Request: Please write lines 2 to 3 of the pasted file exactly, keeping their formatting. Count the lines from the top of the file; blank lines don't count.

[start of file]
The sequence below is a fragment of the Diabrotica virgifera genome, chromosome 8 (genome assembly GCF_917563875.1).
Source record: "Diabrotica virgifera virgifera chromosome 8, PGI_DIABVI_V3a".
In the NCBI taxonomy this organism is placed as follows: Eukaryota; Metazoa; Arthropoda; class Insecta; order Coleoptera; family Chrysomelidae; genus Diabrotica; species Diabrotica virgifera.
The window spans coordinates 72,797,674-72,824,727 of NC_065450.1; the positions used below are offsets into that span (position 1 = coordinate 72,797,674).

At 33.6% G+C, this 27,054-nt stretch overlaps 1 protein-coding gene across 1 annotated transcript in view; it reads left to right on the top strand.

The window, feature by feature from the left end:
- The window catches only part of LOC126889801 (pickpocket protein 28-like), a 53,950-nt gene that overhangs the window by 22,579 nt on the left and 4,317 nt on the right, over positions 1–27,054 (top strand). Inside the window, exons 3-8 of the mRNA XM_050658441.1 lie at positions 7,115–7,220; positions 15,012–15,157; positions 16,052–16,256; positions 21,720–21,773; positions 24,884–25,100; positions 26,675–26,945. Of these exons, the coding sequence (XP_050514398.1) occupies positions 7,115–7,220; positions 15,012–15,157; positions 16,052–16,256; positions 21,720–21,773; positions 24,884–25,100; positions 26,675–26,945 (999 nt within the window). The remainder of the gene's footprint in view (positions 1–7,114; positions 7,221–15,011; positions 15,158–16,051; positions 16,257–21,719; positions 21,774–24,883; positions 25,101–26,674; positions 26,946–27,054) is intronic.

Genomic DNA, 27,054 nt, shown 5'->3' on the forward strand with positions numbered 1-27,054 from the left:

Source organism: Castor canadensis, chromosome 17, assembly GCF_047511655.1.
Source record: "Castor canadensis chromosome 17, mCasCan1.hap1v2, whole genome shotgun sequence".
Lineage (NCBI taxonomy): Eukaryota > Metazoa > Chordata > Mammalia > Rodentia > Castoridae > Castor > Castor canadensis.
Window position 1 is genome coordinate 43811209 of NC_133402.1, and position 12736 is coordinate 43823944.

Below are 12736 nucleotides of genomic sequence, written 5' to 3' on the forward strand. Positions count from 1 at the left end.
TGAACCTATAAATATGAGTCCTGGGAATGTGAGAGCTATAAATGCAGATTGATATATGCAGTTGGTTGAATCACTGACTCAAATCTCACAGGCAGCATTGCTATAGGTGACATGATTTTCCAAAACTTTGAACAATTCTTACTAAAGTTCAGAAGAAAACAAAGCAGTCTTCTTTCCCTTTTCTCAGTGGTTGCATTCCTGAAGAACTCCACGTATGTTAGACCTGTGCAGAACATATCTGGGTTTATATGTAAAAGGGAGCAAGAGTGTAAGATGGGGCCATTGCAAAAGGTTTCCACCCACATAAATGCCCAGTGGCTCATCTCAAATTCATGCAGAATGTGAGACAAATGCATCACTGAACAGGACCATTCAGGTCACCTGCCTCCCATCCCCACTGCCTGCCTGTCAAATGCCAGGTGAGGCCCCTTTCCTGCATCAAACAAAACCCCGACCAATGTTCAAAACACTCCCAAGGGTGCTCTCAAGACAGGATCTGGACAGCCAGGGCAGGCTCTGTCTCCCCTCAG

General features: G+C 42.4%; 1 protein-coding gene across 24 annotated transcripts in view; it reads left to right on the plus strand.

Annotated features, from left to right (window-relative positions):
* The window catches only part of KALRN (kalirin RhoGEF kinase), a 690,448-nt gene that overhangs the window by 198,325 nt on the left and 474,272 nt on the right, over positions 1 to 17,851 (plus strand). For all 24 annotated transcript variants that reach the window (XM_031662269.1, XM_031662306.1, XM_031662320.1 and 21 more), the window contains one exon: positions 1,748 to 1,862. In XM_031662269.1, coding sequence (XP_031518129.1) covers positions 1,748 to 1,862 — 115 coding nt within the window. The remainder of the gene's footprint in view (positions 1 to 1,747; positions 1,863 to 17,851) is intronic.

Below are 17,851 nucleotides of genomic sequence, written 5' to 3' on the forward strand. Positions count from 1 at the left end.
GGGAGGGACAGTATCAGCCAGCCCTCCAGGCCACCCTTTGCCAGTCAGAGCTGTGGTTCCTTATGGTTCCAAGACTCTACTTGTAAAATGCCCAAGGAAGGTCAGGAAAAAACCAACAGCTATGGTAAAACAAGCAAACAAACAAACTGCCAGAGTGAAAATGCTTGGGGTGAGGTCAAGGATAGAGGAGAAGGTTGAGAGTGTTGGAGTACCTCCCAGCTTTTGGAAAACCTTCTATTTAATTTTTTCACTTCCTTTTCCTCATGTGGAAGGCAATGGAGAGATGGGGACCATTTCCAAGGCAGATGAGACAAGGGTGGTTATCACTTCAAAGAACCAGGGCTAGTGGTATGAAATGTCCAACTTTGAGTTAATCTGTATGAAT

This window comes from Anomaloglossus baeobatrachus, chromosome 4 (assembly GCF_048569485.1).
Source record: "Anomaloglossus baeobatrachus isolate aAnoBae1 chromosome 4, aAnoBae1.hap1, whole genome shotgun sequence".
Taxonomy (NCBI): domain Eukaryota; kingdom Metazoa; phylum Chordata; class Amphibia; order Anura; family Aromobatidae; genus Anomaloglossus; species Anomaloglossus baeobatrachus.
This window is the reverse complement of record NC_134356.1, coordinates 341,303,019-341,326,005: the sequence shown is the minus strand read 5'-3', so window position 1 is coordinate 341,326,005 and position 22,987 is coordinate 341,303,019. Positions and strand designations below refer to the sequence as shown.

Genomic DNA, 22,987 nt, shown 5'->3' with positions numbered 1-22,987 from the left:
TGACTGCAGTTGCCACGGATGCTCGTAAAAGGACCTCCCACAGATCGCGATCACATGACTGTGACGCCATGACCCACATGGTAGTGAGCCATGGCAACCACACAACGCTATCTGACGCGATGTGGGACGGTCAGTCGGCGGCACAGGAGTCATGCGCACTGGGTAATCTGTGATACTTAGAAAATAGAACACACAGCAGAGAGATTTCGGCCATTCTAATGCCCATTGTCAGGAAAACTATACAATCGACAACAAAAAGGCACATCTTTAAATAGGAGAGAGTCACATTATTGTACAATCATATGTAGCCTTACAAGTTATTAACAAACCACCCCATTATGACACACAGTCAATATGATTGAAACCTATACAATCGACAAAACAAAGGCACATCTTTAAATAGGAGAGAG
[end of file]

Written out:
Source record: "Diabrotica virgifera virgifera chromosome 8, PGI_DIABVI_V3a".
In the NCBI taxonomy this organism is placed as follows: Eukaryota; Metazoa; Arthropoda; class Insecta; order Coleoptera; family Chrysomelidae; genus Diabrotica; species Diabrotica virgifera.